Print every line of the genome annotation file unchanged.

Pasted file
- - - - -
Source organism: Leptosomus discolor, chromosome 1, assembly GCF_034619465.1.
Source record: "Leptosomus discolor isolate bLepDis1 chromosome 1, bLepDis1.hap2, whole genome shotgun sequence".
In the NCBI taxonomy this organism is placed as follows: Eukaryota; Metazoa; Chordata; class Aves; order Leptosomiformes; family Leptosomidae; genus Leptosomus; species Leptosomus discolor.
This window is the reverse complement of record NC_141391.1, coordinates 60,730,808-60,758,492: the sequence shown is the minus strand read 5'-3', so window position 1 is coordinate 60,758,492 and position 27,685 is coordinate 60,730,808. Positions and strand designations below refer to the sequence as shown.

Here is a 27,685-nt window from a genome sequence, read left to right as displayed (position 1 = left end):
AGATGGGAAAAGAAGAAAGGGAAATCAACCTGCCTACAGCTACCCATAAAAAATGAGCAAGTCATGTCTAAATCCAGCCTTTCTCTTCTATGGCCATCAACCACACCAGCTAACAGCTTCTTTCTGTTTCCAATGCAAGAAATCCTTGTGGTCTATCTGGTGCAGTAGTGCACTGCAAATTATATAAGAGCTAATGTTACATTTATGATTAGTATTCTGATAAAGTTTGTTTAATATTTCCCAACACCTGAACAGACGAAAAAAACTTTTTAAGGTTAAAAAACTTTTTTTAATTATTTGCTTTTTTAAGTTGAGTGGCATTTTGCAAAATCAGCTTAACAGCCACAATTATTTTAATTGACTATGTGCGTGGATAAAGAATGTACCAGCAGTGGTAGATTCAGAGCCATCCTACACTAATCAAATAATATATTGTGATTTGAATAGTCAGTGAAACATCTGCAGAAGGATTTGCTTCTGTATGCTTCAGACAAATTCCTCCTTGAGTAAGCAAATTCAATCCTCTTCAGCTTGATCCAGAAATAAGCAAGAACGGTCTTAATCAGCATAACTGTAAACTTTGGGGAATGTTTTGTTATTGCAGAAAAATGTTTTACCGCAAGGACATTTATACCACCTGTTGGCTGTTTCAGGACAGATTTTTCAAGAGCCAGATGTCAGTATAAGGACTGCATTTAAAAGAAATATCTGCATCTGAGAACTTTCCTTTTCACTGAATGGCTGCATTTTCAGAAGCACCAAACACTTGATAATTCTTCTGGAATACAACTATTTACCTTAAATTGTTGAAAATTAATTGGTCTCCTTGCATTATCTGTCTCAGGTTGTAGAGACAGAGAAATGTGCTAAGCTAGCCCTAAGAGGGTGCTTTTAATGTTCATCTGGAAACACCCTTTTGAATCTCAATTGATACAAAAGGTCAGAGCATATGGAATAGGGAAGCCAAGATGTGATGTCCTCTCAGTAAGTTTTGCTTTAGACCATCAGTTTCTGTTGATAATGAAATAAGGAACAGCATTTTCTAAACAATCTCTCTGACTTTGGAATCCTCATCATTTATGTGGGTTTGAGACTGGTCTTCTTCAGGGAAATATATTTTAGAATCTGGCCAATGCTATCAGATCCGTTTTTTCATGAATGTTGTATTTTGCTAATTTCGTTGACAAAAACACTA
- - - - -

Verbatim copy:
Source organism: Leptosomus discolor, chromosome 1, assembly GCF_034619465.1.
Source record: "Leptosomus discolor isolate bLepDis1 chromosome 1, bLepDis1.hap2, whole genome shotgun sequence".
In the NCBI taxonomy this organism is placed as follows: Eukaryota; Metazoa; Chordata; class Aves; order Leptosomiformes; family Leptosomidae; genus Leptosomus; species Leptosomus discolor.
This window is the reverse complement of record NC_141391.1, coordinates 60,730,808-60,758,492: the sequence shown is the minus strand read 5'-3', so window position 1 is coordinate 60,758,492 and position 27,685 is coordinate 60,730,808. Positions and strand designations below refer to the sequence as shown.

Here is a 27,685-nt window from a genome sequence, read left to right as displayed (position 1 = left end):
AGATGGGAAAAGAAGAAAGGGAAATCAACCTGCCTACAGCTACCCATAAAAAATGAGCAAGTCATGTCTAAATCCAGCCTTTCTCTTCTATGGCCATCAACCACACCAGCTAACAGCTTCTTTCTGTTTCCAATGCAAGAAATCCTTGTGGTCTATCTGGTGCAGTAGTGCACTGCAAATTATATAAGAGCTAATGTTACATTTATGATTAGTATTCTGATAAAGTTTGTTTAATATTTCCCAACACCTGAACAGACGAAAAAAACTTTTTAAGGTTAAAAAACTTTTTTTAATTATTTGCTTTTTTAAGTTGAGTGGCATTTTGCAAAATCAGCTTAACAGCCACAATTATTTTAATTGACTATGTGCGTGGATAAAGAATGTACCAGCAGTGGTAGATTCAGAGCCATCCTACACTAATCAAATAATATATTGTGATTTGAATAGTCAGTGAAACATCTGCAGAAGGATTTGCTTCTGTATGCTTCAGACAAATTCCTCCTTGAGTAAGCAAATTCAATCCTCTTCAGCTTGATCCAGAAATAAGCAAGAACGGTCTTAATCAGCATAACTGTAAACTTTGGGGAATGTTTTGTTATTGCAGAAAAATGTTTTACCGCAAGGACATTTATACCACCTGTTGGCTGTTTCAGGACAGATTTTTCAAGAGCCAGATGTCAGTATAAGGACTGCATTTAAAAGAAATATCTGCATCTGAGAACTTTCCTTTTCACTGAATGGCTGCATTTTCAGAAGCACCAAACACTTGATAATTCTTCTGGAATACAACTATTTACCTTAAATTGTTGAAAATTAATTGGTCTCCTTGCATTATCTGTCTCAGGTTGTAGAGACAGAGAAATGTGCTAAGCTAGCCCTAAGAGGGTGCTTTTAATGTTCATCTGGAAACACCCTTTTGAATCTCAATTGATACAAAAGGTCAGAGCATATGGAATAGGGAAGCCAAGATGTGATGTCCTCTCAGTAAGTTTTGCTTTAGACCATCAGTTTCTGTTGATAATGAAATAAGGAACAGCATTTTCTAAACAATCTCTCTGACTTTGGAATCCTCATCATTTATGTGGGTTTGAGACTGGTCTTCTTCAGGGAAATATATTTTAGAATCTGGCCAATGCTATCAGATCCGTTTTTTCATGAATGTTGTATTTTGCTAATTTCGTTGACAAAAACACTA